Thenon-renewable energy sources are cheap and readily available in theshort run as compared to the green energy. This has made thenon-renewable energy the only option in most of the developingnations which are cash-strapped and lack the capability to trapenergy from natural sources. In such states, it becomes economical touse non-renewable power in the short-run as compared to the greenenergy which requires high capital investment but less maintenancecost. However, given that non-renewable energy sources contributemuch to the destruction of the natural ecosystems hence impairinghuman survival, then countries outside E.U should make considerableefforts to reduce their use. This is because there is a need toprotect the generations to come and remain more focused on a bettertomorrow than today.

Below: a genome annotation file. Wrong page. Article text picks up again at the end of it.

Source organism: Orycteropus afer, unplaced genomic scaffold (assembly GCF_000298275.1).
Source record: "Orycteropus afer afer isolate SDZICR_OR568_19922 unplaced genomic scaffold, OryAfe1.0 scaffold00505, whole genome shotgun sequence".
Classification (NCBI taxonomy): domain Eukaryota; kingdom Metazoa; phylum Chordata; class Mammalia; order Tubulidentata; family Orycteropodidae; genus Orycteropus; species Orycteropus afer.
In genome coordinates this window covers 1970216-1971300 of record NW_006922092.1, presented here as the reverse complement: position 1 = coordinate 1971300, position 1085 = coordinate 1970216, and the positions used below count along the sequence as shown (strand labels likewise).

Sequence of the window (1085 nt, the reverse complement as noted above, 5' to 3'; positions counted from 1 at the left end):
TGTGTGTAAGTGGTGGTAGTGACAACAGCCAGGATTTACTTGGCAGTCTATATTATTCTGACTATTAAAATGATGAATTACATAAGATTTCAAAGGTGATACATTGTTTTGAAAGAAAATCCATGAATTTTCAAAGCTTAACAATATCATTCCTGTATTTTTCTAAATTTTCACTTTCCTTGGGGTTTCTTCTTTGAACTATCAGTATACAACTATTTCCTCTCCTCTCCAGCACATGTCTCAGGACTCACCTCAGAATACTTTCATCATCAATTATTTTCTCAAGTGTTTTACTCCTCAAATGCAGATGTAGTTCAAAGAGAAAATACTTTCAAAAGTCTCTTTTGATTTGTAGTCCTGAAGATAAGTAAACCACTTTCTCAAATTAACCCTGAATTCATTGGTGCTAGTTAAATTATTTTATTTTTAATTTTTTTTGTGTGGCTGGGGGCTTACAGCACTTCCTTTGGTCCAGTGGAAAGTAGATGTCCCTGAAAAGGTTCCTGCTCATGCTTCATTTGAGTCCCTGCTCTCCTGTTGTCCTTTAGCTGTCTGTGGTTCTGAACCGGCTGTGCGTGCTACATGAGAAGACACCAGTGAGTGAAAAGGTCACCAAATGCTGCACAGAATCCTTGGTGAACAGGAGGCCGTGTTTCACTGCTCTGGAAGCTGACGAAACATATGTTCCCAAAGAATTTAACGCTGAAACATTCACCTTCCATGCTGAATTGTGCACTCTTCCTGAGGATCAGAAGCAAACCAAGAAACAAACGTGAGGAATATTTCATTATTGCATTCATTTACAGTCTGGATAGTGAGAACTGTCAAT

Bujac,F. (2011). Evaluatingthe potential of renewable sources in Romania(1st ed., pp. 29-32). Denmark: Aalborg University. Retrieved 19November 2016, fromhttp://projekter.aau.dk/projekter/files/43947478/Master_thesis_Florin_Bujac.pdf
EuropeanUnion. (2015). SustainableDevelopment – Environment – European Commission.Ec.europa.eupg.1.Retrieved 18 November 2016, fromhttp://ec.europa.eu/environment/eussd/#
Hamilton,B. (2016). EnvironmentalSustainability | NSF – National Science Foundation.Nsf.gov.pg. 1Retrieved 18 November 2016, fromhttps://www.nsf.gov/funding/pgm_summ.jsp?pims_id=501027
Reuters,T. (2013). Renewableenergy.En.wikipedia.org.Retrieved 19 November 2016, fromhttps://en.wikipedia.org/wiki/Renewable_energy
Romanianmarket overview. (2013). RomanianMarket Overview.Romaniasolar energy. Pg.1 Retrieved18 November 2016, fromhttp://romaniasolarenergy.blogspot.co.ke/2011/11/romania-market-overview.html